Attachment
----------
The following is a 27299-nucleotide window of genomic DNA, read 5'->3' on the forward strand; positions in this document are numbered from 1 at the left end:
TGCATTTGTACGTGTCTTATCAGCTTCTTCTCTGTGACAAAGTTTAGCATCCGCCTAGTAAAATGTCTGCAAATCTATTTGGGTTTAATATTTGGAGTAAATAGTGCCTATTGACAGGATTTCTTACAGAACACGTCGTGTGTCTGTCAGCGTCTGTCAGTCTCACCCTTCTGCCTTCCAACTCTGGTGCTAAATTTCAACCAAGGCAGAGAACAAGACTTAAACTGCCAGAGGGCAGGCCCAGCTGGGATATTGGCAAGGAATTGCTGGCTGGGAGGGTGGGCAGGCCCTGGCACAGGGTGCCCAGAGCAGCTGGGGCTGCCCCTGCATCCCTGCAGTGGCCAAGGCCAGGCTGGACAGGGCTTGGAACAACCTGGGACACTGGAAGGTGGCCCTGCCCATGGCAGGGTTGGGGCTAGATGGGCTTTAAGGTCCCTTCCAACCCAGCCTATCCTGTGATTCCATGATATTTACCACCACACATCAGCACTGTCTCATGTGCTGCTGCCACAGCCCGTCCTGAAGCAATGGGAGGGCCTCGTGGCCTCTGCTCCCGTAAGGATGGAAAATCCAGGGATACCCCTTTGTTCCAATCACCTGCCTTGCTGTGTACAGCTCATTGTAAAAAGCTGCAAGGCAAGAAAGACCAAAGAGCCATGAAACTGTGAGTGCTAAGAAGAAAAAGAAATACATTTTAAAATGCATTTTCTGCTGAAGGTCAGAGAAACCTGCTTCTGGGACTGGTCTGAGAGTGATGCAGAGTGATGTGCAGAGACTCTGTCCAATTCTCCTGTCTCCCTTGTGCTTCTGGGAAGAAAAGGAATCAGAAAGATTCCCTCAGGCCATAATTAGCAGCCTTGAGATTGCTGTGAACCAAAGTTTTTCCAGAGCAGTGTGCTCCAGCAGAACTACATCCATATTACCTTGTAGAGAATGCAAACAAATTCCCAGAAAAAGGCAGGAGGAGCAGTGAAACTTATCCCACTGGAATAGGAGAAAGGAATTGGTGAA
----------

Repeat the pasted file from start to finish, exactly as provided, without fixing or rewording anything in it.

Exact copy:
The following is a 27299-nucleotide window of genomic DNA, read 5'->3' on the forward strand; positions in this document are numbered from 1 at the left end:
TGCATTTGTACGTGTCTTATCAGCTTCTTCTCTGTGACAAAGTTTAGCATCCGCCTAGTAAAATGTCTGCAAATCTATTTGGGTTTAATATTTGGAGTAAATAGTGCCTATTGACAGGATTTCTTACAGAACACGTCGTGTGTCTGTCAGCGTCTGTCAGTCTCACCCTTCTGCCTTCCAACTCTGGTGCTAAATTTCAACCAAGGCAGAGAACAAGACTTAAACTGCCAGAGGGCAGGCCCAGCTGGGATATTGGCAAGGAATTGCTGGCTGGGAGGGTGGGCAGGCCCTGGCACAGGGTGCCCAGAGCAGCTGGGGCTGCCCCTGCATCCCTGCAGTGGCCAAGGCCAGGCTGGACAGGGCTTGGAACAACCTGGGACACTGGAAGGTGGCCCTGCCCATGGCAGGGTTGGGGCTAGATGGGCTTTAAGGTCCCTTCCAACCCAGCCTATCCTGTGATTCCATGATATTTACCACCACACATCAGCACTGTCTCATGTGCTGCTGCCACAGCCCGTCCTGAAGCAATGGGAGGGCCTCGTGGCCTCTGCTCCCGTAAGGATGGAAAATCCAGGGATACCCCTTTGTTCCAATCACCTGCCTTGCTGTGTACAGCTCATTGTAAAAAGCTGCAAGGCAAGAAAGACCAAAGAGCCATGAAACTGTGAGTGCTAAGAAGAAAAAGAAATACATTTTAAAATGCATTTTCTGCTGAAGGTCAGAGAAACCTGCTTCTGGGACTGGTCTGAGAGTGATGCAGAGTGATGTGCAGAGACTCTGTCCAATTCTCCTGTCTCCCTTGTGCTTCTGGGAAGAAAAGGAATCAGAAAGATTCCCTCAGGCCATAATTAGCAGCCTTGAGATTGCTGTGAACCAAAGTTTTTCCAGAGCAGTGTGCTCCAGCAGAACTACATCCATATTACCTTGTAGAGAATGCAAACAAATTCCCAGAAAAAGGCAGGAGGAGCAGTGAAACTTATCCCACTGGAATAGGAGAAAGGAATTGGTGAA